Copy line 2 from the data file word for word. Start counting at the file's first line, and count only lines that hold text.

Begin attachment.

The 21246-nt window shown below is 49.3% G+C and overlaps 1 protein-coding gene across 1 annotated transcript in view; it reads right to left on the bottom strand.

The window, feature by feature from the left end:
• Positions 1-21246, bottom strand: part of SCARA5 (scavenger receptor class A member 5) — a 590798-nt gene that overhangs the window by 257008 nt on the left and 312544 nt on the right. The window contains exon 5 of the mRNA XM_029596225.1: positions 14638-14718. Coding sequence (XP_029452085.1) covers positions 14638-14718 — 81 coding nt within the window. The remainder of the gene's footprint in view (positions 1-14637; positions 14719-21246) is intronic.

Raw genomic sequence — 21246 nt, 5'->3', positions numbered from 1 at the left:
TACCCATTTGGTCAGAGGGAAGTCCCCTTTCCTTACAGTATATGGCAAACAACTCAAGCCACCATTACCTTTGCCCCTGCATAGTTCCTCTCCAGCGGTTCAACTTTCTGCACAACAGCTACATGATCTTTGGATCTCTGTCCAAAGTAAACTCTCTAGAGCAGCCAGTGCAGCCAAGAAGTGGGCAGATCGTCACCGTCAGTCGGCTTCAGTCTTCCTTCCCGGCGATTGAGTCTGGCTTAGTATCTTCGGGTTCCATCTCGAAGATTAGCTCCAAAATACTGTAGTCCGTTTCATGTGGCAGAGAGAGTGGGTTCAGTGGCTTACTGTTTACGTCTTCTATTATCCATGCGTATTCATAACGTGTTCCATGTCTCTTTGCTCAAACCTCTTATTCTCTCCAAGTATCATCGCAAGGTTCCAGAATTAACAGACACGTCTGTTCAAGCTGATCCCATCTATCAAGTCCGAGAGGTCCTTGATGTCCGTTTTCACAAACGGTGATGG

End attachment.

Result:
The window, feature by feature from the left end: